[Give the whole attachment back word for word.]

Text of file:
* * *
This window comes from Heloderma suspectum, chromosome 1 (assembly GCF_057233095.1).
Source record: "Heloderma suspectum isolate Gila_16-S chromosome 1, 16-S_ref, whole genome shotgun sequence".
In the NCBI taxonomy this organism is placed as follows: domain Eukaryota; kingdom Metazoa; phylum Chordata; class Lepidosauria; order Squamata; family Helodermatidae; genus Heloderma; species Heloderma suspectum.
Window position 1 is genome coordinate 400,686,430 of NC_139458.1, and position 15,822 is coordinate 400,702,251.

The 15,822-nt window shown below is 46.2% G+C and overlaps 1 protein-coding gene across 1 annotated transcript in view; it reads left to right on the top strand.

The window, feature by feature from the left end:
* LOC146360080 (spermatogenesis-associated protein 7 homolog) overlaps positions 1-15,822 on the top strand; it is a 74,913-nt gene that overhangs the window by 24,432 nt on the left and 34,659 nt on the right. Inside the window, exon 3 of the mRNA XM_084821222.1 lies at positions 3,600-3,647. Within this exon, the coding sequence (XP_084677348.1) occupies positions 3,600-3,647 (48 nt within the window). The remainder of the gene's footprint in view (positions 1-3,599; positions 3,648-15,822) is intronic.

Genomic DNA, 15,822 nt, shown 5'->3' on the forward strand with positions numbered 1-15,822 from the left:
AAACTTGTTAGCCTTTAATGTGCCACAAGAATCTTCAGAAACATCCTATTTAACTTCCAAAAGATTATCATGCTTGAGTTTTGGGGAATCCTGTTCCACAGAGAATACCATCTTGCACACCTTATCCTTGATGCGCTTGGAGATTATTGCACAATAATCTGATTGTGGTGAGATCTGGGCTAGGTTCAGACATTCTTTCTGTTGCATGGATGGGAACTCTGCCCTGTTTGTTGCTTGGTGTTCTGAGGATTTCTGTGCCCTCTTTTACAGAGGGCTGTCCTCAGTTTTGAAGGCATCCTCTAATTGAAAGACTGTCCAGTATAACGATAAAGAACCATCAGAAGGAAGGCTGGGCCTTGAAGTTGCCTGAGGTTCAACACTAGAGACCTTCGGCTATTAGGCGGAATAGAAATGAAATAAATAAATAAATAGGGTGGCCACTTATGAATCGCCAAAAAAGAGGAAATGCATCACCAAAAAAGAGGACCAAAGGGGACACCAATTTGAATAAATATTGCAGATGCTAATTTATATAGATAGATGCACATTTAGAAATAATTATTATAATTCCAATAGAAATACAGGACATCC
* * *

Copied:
This window comes from Heloderma suspectum, chromosome 1 (assembly GCF_057233095.1).
Source record: "Heloderma suspectum isolate Gila_16-S chromosome 1, 16-S_ref, whole genome shotgun sequence".
In the NCBI taxonomy this organism is placed as follows: domain Eukaryota; kingdom Metazoa; phylum Chordata; class Lepidosauria; order Squamata; family Helodermatidae; genus Heloderma; species Heloderma suspectum.
Window position 1 is genome coordinate 400,686,430 of NC_139458.1, and position 15,822 is coordinate 400,702,251.

The 15,822-nt window shown below is 46.2% G+C and overlaps 1 protein-coding gene across 1 annotated transcript in view; it reads left to right on the top strand.

The window, feature by feature from the left end:
* LOC146360080 (spermatogenesis-associated protein 7 homolog) overlaps positions 1-15,822 on the top strand; it is a 74,913-nt gene that overhangs the window by 24,432 nt on the left and 34,659 nt on the right. Inside the window, exon 3 of the mRNA XM_084821222.1 lies at positions 3,600-3,647. Within this exon, the coding sequence (XP_084677348.1) occupies positions 3,600-3,647 (48 nt within the window). The remainder of the gene's footprint in view (positions 1-3,599; positions 3,648-15,822) is intronic.

Genomic DNA, 15,822 nt, shown 5'->3' on the forward strand with positions numbered 1-15,822 from the left:
AAACTTGTTAGCCTTTAATGTGCCACAAGAATCTTCAGAAACATCCTATTTAACTTCCAAAAGATTATCATGCTTGAGTTTTGGGGAATCCTGTTCCACAGAGAATACCATCTTGCACACCTTATCCTTGATGCGCTTGGAGATTATTGCACAATAATCTGATTGTGGTGAGATCTGGGCTAGGTTCAGACATTCTTTCTGTTGCATGGATGGGAACTCTGCCCTGTTTGTTGCTTGGTGTTCTGAGGATTTCTGTGCCCTCTTTTACAGAGGGCTGTCCTCAGTTTTGAAGGCATCCTCTAATTGAAAGACTGTCCAGTATAACGATAAAGAACCATCAGAAGGAAGGCTGGGCCTTGAAGTTGCCTGAGGTTCAACACTAGAGACCTTCGGCTATTAGGCGGAATAGAAATGAAATAAATAAATAAATAGGGTGGCCACTTATGAATCGCCAAAAAAGAGGAAATGCATCACCAAAAAAGAGGACCAAAGGGGACACCAATTTGAATAAATATTGCAGATGCTAATTTATATAGATAGATGCACATTTAGAAATAATTATTATAATTCCAATAGAAATACAGGACATCC